Mouse plague concerns taken to NSW parliament as mice reach Riverina
NSW Farmers and the CWA have joined forces in calling for the State Government to implement a mouse plague financial support package, providing up to $25,000 per farm business to assist with baiting costs.
The two organisations held a parliamentary briefing today to outline the significant financial and health impacts of the relentless mouse plague spreading across New South Wales.
FlowNews24 spoke with Alan Brown, a farmer from Wagga Wagga in the Riverina, about the mice now reaching parts of that district after ravaging the state's central west and north.
Lisa Minogue, a farmer from Barmedman, said in a statement:
“The smell is horrific. You can pick up all the mice you see but there is always more.
"I did 38 loads of washing in three days. My house is pretty much packed up in boxes."
NSW Farmers Grains Committee Chair Matthew Madden said:
“Farmers and rural communities are still in the midst of combatting a ceaseless mouse plague that is continuing to impact the northern and central west regions and rapidly spreading and growing through the south."
The CSIRO have previously estimated the worst mouse plague on record in 1993 cost farmers over $90 million, and another in 2010/11 having a similar cost.
Mr Madden said the loss of stored grain and fodder is having the greatest financial impact in the current plague, with a third of respondents to a NSW Farmer survey reporting estimating losses between $50,000 and $150,000.
“The survey results also showed that the costs of baiting so far for some exceeds $150,000, with 30% having spent between $20,000 and $150,000 already.”
“More than 80% of respondents also reported damage to agricultural machinery and infrastructure, with around a third saying the damage bill was between $20,000 and $150,000.”
Availability of mouse bait is also an escalating issue, with 75 per cent of farmers reporting an inability to access bait when needed, Mr Madden observed:
“The government can have a role to play in supporting the establishment of and streamlining approvals for regional grain treatment stations, allowing farmers to treat their own grain, reducing the cost and biosecurity risks associated with baiting.”
Riverina farmer Alan Brown said mice had reached parts of that district, but said reducing food supply for the mice was critical to encourage them to take the bait:
"Baiting is problematic because (a) its very expensive and (b) because there's a lot of residual material on the ground, unless farmers take steps to get rid of it ... there are a lot of silo bags and loose grain on the ground.
"You need to find a way to reduce alternate food supply so you force the mice into the bait. It's been almost impoossible with the amount of feed, in my area we've had a fairly green summer so the food sources are still growing.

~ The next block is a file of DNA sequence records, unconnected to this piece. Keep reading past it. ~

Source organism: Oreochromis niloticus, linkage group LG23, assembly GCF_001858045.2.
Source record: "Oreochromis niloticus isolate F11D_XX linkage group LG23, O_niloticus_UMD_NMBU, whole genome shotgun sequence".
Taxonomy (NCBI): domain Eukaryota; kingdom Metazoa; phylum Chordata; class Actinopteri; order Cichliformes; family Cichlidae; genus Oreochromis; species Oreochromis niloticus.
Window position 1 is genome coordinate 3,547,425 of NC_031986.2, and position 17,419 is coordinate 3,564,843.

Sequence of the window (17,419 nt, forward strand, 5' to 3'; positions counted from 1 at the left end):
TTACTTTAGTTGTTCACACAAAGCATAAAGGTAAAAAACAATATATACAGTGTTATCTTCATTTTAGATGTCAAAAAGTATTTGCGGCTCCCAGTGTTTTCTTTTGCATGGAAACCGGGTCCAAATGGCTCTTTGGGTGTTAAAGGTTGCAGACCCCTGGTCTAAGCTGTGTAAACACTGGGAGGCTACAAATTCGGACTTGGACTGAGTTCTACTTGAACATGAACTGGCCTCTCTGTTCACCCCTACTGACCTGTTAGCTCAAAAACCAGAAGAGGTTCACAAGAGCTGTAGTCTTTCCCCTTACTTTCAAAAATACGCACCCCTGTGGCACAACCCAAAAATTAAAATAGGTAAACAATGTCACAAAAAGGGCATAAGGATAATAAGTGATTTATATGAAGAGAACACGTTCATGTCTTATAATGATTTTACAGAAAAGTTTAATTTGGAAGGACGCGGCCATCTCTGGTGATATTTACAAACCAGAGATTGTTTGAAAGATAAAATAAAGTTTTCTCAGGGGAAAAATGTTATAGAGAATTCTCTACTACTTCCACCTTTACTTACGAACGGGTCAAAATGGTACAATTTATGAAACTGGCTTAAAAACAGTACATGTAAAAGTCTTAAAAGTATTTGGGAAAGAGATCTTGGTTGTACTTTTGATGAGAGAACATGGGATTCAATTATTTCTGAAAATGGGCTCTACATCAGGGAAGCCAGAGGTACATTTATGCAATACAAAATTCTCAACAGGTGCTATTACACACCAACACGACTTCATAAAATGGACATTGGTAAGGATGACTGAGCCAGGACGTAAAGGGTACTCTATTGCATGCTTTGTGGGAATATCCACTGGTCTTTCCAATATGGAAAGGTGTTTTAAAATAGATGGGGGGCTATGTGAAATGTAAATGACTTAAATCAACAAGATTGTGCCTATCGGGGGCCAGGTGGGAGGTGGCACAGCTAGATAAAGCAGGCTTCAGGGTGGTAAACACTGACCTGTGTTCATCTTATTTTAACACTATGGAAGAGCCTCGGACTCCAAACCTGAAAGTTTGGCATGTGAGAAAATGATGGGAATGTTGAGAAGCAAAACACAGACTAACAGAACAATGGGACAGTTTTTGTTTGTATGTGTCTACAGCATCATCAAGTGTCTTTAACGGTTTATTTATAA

"Domestic (household) baiting is working quite well but in the field baiting is problematic.
"People need to understand you're seeing increased burning - part of the cause of that is to remove mouse habitat and alternate food supply for mice. Farmers are getting rid of the cover on the ground that they would normally retain.
"Some people are spending very very large amounts of money on bait, and its one thing to spend the money and its another thing when it just doesn't work. In a lot of cases the baiting is just not being successful.
"A Coonamble farmer baited the crop 5 times and still lost the crop."
Mr Brown also warned that mice and rats can chew the wiring of expensive, large machinery, wrecking the valuable electronics of the machines and in some cases in previous years, causing fires in headers.
CWA CEO Danica Leys said the social and mental health impacts on farmers, their families and rural communities are also rising sharply.
“A staggering 97 per cent of the survey respondents felt the influx of mice is affecting their stress levels making farm business decisions.
“People are having issues with sleeping, which we all know as a significant impact on mental and physical health.”
“There are plenty of reports of people being bitten and mice also make their way into rain water tanks causing contamination of domestic water storages with different bacteria such as salmonella.”
“And it’s not just farm businesses. Regional hotels, retail and food businesses, bakeries, supermarkets, child care centres and aged care homes have also felt the impact of this mouse plague.”
“All of these financial and health impacts follow unprecedented drought, catastrophic bushfires and most recently floods across large regions. It is time for the state government to act.”
Labor shadow minister for agriculture, Jenny Aitchison, expressed disappointment on Tuesday afternoon that state ministers did not meet with the NSW Farmers / CWA delegation:
“The Deputy Premier and Minister for Agriculture didn’t even show up for the meeting today.
“The Government has refused to provide additional assistance despite the extremely distressing evidence presented by the CWA and NSW Farmers.”
"NSW Farmers have been calling for urgent action for many months and have requested financial assistance through a small rebate program of up to $25,000 per farmer. Ms Aitchison said this was “extremely modest considering many farmers have spent between $20,000 and $150,000 already.”
“The Government must also act to help farmers access baits as they are very difficult to obtain.
“If the Government was serious about supporting rural and regional communities, it would have delivered a support package to the struggling industry. Farmers have endured drought, fires, floods, the COVID-19 pandemic, international trade disruptions and now the mouse plague.
“The crisis continues and the NSW Nationals are missing in action.
“Country people in NSW can’t trust the Nationals to help them fight the mouse plague. Under the Nationals, rural and regional communities are being left to fight another battle alone.”